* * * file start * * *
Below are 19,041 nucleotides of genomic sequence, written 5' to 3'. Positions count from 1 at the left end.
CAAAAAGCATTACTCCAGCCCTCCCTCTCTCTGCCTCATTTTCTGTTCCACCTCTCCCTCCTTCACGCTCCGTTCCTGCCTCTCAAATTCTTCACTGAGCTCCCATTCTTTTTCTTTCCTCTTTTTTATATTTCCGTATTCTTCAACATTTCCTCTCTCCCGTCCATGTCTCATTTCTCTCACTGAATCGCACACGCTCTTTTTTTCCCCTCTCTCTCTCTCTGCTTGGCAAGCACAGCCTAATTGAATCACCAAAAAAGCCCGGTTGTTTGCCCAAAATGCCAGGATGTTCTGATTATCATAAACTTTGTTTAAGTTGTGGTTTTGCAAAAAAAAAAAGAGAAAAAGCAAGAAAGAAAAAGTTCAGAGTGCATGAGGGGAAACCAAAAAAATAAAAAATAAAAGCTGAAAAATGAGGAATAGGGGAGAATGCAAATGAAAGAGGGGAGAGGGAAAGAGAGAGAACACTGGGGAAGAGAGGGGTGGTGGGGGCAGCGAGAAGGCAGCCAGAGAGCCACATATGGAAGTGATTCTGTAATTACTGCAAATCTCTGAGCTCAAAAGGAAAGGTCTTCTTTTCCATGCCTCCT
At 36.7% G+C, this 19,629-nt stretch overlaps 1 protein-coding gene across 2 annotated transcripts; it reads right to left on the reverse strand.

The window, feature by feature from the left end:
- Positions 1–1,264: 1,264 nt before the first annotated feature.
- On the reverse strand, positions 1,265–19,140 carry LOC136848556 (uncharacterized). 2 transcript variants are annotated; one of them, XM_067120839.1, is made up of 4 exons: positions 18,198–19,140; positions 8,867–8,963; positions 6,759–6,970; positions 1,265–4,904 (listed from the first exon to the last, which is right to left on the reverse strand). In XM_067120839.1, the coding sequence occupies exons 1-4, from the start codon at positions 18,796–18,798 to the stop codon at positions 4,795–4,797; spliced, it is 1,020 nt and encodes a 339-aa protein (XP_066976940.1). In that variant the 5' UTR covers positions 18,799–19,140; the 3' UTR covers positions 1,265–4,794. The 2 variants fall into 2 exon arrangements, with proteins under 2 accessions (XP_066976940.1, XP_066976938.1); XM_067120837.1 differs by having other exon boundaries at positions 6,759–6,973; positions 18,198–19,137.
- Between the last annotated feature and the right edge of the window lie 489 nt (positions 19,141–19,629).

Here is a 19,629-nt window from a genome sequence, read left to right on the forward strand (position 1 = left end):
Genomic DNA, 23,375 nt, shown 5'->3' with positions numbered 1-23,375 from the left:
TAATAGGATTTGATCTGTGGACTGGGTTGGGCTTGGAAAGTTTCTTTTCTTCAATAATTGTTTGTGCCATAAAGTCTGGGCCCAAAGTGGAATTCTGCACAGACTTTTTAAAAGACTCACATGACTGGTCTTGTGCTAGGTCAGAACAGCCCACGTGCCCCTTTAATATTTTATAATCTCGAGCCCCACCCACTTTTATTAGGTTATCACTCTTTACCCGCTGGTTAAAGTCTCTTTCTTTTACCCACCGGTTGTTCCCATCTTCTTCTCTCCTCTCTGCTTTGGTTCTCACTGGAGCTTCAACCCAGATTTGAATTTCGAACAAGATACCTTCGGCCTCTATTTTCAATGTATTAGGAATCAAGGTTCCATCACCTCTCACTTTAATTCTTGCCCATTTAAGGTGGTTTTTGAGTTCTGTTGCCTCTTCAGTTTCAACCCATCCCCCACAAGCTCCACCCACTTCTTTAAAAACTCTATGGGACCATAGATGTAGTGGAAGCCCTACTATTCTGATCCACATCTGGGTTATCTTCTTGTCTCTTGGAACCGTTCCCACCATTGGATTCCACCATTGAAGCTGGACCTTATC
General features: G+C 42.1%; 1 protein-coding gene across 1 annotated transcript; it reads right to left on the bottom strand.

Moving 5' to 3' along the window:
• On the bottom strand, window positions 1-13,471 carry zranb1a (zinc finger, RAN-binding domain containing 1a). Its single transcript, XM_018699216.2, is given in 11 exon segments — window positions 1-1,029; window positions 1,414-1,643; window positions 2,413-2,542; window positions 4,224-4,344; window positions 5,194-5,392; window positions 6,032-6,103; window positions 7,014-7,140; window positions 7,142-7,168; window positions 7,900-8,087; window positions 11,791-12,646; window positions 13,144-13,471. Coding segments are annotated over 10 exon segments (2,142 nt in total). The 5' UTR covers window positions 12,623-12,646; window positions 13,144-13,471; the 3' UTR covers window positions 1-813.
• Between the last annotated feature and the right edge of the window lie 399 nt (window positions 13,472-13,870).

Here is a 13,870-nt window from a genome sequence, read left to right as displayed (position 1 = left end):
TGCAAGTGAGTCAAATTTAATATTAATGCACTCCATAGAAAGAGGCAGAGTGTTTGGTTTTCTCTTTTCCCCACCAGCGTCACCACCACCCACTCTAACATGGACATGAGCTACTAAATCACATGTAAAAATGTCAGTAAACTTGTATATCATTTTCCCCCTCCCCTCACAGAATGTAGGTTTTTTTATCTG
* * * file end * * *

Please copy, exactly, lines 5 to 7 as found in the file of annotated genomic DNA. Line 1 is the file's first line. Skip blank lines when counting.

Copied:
- Positions 1–1,264: 1,264 nt before the first annotated feature.
- On the reverse strand, positions 1,265–19,140 carry LOC136848556 (uncharacterized). 2 transcript variants are annotated; one of them, XM_067120839.1, is made up of 4 exons: positions 18,198–19,140; positions 8,867–8,963; positions 6,759–6,970; positions 1,265–4,904 (listed from the first exon to the last, which is right to left on the reverse strand). In XM_067120839.1, the coding sequence occupies exons 1-4, from the start codon at positions 18,796–18,798 to the stop codon at positions 4,795–4,797; spliced, it is 1,020 nt and encodes a 339-aa protein (XP_066976940.1). In that variant the 5' UTR covers positions 18,799–19,140; the 3' UTR covers positions 1,265–4,794. The 2 variants fall into 2 exon arrangements, with proteins under 2 accessions (XP_066976940.1, XP_066976938.1); XM_067120837.1 differs by having other exon boundaries at positions 6,759–6,973; positions 18,198–19,137.
- Between the last annotated feature and the right edge of the window lie 489 nt (positions 19,141–19,629).